The biography genre offers a dizzying array of subjects, from Malcolm X (Les Payne and Tamara Payne’s The dead rise) to Nobel laureate Jennifer Doudna (Walter Isaacson’s The code breaker† The most stimulating and astute biographies gracefully immerse readers in the intricate narratives and turbulent eras of daring figures. Kirkus Indie recently reviewed books investigating a NASA astronaut, a Los Angeles detective, and a Watergate hero.

In Wonders all around, Bruce McCandless III paints a complex portrait of his father, a daring astronaut. Bruce McCandless II made the first untethered spacewalk – documented in a striking photo – during a shuttle mission. The author notes that the photographs’ “contrast of a lone man emerging from the immensity of the universe” suggests a triumph against what is “essentially incomprehensible.” Our reviewer calls the work “a beautiful evocation of the NASA experience — in the sky and on Earth.”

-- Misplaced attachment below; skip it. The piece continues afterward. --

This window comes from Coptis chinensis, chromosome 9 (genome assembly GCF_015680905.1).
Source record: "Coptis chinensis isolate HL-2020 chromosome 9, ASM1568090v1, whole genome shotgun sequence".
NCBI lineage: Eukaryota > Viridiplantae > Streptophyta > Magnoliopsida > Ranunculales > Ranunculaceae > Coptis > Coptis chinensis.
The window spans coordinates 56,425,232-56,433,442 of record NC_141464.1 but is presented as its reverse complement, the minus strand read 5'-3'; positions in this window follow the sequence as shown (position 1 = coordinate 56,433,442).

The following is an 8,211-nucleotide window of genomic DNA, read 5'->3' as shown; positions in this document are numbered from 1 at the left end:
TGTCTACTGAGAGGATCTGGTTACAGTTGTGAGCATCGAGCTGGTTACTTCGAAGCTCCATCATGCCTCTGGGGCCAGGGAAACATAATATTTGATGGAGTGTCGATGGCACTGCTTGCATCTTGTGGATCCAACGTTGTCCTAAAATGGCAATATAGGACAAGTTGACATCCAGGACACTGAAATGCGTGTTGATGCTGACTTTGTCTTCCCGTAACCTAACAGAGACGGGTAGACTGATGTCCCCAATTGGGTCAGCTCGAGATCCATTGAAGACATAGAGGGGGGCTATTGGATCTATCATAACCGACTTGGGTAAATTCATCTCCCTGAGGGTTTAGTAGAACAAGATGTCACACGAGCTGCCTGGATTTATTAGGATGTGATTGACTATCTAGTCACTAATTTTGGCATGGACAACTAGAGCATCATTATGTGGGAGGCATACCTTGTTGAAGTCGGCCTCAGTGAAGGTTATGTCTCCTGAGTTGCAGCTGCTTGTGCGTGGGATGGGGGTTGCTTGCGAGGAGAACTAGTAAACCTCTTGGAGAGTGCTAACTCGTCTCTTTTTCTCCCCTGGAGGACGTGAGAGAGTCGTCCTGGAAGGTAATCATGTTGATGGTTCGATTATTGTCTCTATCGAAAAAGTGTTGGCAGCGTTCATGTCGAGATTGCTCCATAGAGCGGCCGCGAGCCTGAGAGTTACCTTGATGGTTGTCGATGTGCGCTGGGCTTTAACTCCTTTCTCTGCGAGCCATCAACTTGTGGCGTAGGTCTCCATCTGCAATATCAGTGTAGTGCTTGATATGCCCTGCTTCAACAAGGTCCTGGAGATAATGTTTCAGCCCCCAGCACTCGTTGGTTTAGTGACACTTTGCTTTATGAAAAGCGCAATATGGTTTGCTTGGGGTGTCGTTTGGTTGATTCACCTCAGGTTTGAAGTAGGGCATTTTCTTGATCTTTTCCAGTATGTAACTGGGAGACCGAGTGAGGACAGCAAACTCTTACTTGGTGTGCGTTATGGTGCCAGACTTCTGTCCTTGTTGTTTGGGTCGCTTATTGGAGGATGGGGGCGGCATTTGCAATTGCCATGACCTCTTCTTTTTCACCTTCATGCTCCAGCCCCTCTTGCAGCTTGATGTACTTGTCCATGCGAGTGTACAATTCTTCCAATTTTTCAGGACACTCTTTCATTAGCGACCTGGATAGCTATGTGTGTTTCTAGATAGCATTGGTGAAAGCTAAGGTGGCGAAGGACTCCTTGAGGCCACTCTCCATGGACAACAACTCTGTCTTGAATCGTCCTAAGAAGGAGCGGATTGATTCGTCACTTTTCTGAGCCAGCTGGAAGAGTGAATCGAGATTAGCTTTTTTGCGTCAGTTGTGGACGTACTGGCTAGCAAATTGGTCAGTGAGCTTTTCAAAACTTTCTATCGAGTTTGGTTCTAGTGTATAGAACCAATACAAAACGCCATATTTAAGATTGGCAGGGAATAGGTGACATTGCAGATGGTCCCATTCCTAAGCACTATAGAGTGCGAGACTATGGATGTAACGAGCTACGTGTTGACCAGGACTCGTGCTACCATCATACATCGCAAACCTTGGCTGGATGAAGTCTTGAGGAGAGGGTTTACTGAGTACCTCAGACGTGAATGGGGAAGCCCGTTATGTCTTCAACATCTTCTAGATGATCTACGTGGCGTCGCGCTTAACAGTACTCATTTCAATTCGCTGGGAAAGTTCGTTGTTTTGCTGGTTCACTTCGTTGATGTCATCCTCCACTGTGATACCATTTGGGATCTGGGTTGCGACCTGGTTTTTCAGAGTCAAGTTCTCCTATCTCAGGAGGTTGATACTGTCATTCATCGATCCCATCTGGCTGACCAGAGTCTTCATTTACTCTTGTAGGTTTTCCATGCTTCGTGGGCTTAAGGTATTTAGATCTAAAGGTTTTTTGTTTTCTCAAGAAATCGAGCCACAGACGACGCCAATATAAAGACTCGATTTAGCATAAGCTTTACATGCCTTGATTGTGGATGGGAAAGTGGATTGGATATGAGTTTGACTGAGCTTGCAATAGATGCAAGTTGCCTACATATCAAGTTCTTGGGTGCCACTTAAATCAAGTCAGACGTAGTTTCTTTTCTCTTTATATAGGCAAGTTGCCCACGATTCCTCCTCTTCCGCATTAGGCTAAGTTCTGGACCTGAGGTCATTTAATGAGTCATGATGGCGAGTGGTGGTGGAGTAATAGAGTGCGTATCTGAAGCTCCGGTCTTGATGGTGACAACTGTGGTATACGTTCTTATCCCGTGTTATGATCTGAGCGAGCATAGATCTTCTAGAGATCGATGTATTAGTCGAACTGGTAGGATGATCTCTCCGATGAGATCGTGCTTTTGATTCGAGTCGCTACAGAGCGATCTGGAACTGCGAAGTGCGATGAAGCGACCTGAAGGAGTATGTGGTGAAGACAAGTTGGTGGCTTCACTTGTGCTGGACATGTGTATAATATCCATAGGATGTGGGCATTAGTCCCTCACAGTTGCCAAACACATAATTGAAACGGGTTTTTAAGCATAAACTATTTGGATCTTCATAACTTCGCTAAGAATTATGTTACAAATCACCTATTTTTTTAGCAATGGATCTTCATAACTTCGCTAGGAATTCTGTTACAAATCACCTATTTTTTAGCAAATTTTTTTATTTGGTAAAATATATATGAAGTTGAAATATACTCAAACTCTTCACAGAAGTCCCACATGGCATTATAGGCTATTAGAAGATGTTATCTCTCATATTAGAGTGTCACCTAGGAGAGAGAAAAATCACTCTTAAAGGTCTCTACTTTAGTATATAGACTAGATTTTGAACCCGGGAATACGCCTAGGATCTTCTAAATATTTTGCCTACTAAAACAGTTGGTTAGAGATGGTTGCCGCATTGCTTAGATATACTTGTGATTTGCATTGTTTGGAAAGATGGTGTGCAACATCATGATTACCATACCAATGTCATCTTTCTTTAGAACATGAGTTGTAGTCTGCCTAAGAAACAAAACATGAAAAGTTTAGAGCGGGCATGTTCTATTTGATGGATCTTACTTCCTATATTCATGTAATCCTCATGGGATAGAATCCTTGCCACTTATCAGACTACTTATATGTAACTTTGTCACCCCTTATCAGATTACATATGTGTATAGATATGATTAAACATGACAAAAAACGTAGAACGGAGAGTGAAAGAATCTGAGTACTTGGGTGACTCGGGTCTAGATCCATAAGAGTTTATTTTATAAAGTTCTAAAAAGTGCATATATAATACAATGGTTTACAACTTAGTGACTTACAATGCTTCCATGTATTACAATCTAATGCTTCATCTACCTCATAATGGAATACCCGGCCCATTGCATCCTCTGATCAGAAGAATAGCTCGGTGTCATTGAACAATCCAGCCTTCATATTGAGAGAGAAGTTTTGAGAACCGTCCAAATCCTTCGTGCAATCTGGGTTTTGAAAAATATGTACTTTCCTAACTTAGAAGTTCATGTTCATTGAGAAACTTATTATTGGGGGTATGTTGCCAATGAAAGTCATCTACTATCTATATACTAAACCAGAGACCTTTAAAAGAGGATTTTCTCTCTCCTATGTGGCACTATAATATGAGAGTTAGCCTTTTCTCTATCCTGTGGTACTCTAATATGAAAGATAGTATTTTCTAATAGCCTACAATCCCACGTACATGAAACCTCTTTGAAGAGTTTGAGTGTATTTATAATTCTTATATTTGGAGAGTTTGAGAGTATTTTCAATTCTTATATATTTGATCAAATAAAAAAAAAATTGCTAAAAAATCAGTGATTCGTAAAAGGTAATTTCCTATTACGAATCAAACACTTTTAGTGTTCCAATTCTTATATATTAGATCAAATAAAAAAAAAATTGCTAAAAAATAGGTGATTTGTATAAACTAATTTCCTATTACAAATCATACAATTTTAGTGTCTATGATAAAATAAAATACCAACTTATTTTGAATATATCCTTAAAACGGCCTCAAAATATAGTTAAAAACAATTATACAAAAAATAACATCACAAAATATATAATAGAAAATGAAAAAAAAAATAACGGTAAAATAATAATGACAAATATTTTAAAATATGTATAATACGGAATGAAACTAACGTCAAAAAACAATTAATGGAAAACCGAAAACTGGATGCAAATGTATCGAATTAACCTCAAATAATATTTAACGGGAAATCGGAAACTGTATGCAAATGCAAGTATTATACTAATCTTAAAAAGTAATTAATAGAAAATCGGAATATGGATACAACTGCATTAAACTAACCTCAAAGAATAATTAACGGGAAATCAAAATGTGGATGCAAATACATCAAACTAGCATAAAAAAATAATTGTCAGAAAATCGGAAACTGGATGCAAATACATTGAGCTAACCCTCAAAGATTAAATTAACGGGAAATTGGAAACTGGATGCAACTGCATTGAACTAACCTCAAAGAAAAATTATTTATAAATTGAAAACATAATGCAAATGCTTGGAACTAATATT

Harry Raymond’s Long Winding Road by Patrick Jenning investigates an LA police detective who served in the department’s “goon squad” in the early 1900s. During his career, Raymond investigated mobsters, politicians and corrupt cops. He was called “the most feared buyer in California” and caused the exodus of countless LA criminals to Las Vegas. “An exciting addition to the true crime history of Depression-era LA,” writes our critic.

Adam Henig targets black guard Frank Wills in The Forgotten Hero of Watergate† Wills discovered evidence of a break-in at the Democratic National Committee headquarters in the Watergate office building in 1972. Although he became famous for a short time for his role in the scandal, he spent many years in poverty. According to Bob Woodward, Wills was “the only one in Watergate who did his job perfectly.” According to our reviewer, this book is “a remarkably well-researched and definitive account of an unheralded American hero.”

Myra Forsberg is an Indie editor.